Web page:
Music offers Kate sweet refuge from her troubles . . . but real freedom is sweeter.
In Westerville, Ohio, 1855, Kate Winter’s dreams are almost within reach. As the first woman to graduate from Otterbein College, she’ll be guaranteed her deepest wish: escape from the dark secret haunting her family. But with her mother determined to marry her off to a wealthy man, Kate must face reality. She has to run. Now. And she has the perfect plan. Join the upcoming musical performance—and use it to mask her flight.
Ben Hanby, Otterbein College’s musical genius, sees Kate Winter as an enigmatic creature, notable for her beauty, yet painfully shy. Then he hears her sing—and the glory of her voice moves him as never before. He determines to cast her in his musical and uncover the mystery that is Kate. Still, he must keep his own secret to himself. Not even this intriguing woman can know that his passionate faith is driving him to aid fugitives on the Underground Railroad.
A terrifying accident brings Kate and Ben together, but threatens to shatter both their secrets and their dreams. Kate can no longer deny the need to find her courage—and her voice—if she is to sing a new song for their future.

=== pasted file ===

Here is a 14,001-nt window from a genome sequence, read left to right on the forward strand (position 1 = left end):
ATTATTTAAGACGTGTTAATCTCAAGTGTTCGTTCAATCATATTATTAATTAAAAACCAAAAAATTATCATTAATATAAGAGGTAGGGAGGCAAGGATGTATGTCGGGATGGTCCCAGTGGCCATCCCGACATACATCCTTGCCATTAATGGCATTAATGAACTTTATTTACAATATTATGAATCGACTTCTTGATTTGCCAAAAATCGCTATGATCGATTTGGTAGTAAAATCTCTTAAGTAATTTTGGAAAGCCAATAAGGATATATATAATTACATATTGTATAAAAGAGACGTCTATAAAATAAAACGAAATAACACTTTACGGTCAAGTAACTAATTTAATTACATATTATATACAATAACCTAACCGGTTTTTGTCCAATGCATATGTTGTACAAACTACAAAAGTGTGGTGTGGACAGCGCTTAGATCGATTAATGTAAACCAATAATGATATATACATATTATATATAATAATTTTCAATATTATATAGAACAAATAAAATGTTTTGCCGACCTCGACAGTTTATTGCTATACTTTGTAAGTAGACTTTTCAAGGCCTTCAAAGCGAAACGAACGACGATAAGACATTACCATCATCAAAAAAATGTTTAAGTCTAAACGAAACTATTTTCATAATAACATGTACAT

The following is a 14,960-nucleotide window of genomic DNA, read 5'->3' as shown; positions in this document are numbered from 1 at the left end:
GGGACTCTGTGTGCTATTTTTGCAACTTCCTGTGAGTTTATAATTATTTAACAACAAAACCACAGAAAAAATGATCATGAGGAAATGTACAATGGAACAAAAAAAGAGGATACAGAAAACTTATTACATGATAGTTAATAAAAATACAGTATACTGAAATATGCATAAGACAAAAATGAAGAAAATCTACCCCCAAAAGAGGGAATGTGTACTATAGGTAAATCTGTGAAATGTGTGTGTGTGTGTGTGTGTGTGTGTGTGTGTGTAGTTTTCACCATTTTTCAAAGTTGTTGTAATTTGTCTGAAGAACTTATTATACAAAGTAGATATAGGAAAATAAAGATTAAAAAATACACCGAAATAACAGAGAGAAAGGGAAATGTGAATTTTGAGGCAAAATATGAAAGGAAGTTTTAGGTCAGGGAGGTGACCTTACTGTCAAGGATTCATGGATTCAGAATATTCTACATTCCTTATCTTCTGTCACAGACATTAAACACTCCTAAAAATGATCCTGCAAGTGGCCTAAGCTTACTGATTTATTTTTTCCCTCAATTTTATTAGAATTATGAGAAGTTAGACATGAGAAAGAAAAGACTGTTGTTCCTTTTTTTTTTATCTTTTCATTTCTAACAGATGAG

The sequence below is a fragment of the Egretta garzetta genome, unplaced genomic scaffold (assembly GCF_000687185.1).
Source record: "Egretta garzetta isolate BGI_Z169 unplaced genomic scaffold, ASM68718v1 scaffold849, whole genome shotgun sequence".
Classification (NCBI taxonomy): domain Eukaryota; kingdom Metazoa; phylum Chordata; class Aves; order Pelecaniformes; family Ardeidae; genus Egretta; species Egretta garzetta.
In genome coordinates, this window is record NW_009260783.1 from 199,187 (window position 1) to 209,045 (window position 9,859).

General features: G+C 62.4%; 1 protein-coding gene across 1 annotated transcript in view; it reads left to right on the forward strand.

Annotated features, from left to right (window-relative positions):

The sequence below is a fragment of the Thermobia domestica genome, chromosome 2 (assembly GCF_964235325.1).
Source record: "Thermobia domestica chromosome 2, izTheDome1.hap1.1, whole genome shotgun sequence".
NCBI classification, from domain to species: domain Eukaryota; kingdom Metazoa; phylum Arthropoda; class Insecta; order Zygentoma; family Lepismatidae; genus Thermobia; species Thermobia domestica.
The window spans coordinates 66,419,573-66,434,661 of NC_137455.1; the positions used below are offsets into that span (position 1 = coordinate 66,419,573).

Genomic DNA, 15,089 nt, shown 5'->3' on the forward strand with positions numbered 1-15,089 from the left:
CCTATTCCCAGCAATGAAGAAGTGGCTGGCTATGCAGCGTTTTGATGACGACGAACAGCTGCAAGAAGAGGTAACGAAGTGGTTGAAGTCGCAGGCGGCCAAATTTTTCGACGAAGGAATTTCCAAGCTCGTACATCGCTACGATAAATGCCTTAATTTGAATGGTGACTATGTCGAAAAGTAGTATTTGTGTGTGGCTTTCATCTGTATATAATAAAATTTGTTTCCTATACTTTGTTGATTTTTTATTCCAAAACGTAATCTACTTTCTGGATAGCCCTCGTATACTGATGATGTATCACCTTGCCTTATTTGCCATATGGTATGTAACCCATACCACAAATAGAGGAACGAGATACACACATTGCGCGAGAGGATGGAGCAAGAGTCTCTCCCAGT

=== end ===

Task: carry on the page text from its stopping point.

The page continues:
A stirring novel of hope and faith inspired by real events—from the author of Fairer than Morning, winner of the 2011 Laurel Award.
“Up on the housetop, click, click, click. Down thru the chimney with good Saint Nick.” No, this isn’t a novel about Christmas or Santa Claus. But it is about the author of this well-known Christmas tune, Benjamin Hanby, who is more known for his abolitionist and Underground Railroad activities in Ohio. He was also the son of Will Hanby, one of the main characters in Elliott’s first novel, Fairer Than Morning.
I found this book slow to get going at first; the narrative about the musicale didn’t interest me and some of the minor characters were not at all likeable. I also wondered why a well brought up woman of society such as Kate hardly spoke. The pace picked up, however, with the introduction of the main abolitionist scenes as Kate got involved with the Underground Railroad. Elliott’s writing well describes the dangers of helping slaves escape to the north, as well as the mixed emotions of joy and pain depending on whether or not the attempt was successful.
Ben and Kate’s relationship moved at a pace unfamiliar to me, but I could feel how torn Kate was between being with Ben and obeying her mother. At first, her mother doesn’t come across as much of a sympathetic character, but when her motives are revealed toward the end of the book, I understood why she behaved in the manner she did.
If you enjoy historical novels based on real life events and persons, I heartily recommend Sweeter Than Birdsong. I also suggest reading Fairer Than Morning, which is the first in The Saddler’s Legacy series.
Sweeter Than Birdsong will be released on 07 February 2012. You can pre-order it from any of the online stores below.
Publisher: Thomas Nelson
Page Count: 400
Publication Date: 07 February 2012
I received my free copy of Sweeter Than Birdsong from Thomas Nelson in exchange for an honest review.